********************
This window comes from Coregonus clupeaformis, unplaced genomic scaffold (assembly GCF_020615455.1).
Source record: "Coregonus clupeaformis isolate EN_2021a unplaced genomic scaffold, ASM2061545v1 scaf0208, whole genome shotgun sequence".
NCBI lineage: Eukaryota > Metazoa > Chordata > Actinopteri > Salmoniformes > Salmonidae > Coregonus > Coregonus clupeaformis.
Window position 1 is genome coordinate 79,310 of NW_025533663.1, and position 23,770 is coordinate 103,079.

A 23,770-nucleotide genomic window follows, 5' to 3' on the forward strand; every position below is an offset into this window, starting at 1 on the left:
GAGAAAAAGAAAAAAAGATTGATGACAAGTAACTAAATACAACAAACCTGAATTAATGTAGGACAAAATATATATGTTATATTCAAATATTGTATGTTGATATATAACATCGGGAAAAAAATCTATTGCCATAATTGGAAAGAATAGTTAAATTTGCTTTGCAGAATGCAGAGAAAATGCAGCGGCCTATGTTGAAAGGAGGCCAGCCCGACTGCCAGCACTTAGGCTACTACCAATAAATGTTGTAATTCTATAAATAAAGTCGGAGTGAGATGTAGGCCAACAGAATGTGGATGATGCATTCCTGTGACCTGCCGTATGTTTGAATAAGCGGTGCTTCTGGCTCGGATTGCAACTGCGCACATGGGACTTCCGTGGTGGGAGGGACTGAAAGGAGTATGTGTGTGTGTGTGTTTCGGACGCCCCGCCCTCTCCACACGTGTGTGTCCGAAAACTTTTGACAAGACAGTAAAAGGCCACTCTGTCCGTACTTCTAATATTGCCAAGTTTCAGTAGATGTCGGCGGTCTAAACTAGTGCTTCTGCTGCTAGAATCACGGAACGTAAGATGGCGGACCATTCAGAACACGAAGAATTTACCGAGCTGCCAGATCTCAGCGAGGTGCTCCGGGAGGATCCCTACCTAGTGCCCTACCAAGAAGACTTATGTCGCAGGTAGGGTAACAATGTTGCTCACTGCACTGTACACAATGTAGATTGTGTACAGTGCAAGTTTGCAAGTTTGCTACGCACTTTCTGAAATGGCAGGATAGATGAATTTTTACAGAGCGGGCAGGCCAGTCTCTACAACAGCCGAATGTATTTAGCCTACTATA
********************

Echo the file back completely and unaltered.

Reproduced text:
This window comes from Coregonus clupeaformis, unplaced genomic scaffold (assembly GCF_020615455.1).
Source record: "Coregonus clupeaformis isolate EN_2021a unplaced genomic scaffold, ASM2061545v1 scaf0208, whole genome shotgun sequence".
NCBI lineage: Eukaryota > Metazoa > Chordata > Actinopteri > Salmoniformes > Salmonidae > Coregonus > Coregonus clupeaformis.
Window position 1 is genome coordinate 79,310 of NW_025533663.1, and position 23,770 is coordinate 103,079.

A 23,770-nucleotide genomic window follows, 5' to 3' on the forward strand; every position below is an offset into this window, starting at 1 on the left:
GAGAAAAAGAAAAAAAGATTGATGACAAGTAACTAAATACAACAAACCTGAATTAATGTAGGACAAAATATATATGTTATATTCAAATATTGTATGTTGATATATAACATCGGGAAAAAAATCTATTGCCATAATTGGAAAGAATAGTTAAATTTGCTTTGCAGAATGCAGAGAAAATGCAGCGGCCTATGTTGAAAGGAGGCCAGCCCGACTGCCAGCACTTAGGCTACTACCAATAAATGTTGTAATTCTATAAATAAAGTCGGAGTGAGATGTAGGCCAACAGAATGTGGATGATGCATTCCTGTGACCTGCCGTATGTTTGAATAAGCGGTGCTTCTGGCTCGGATTGCAACTGCGCACATGGGACTTCCGTGGTGGGAGGGACTGAAAGGAGTATGTGTGTGTGTGTGTTTCGGACGCCCCGCCCTCTCCACACGTGTGTGTCCGAAAACTTTTGACAAGACAGTAAAAGGCCACTCTGTCCGTACTTCTAATATTGCCAAGTTTCAGTAGATGTCGGCGGTCTAAACTAGTGCTTCTGCTGCTAGAATCACGGAACGTAAGATGGCGGACCATTCAGAACACGAAGAATTTACCGAGCTGCCAGATCTCAGCGAGGTGCTCCGGGAGGATCCCTACCTAGTGCCCTACCAAGAAGACTTATGTCGCAGGTAGGGTAACAATGTTGCTCACTGCACTGTACACAATGTAGATTGTGTACAGTGCAAGTTTGCAAGTTTGCTACGCACTTTCTGAAATGGCAGGATAGATGAATTTTTACAGAGCGGGCAGGCCAGTCTCTACAACAGCCGAATGTATTTAGCCTACTATA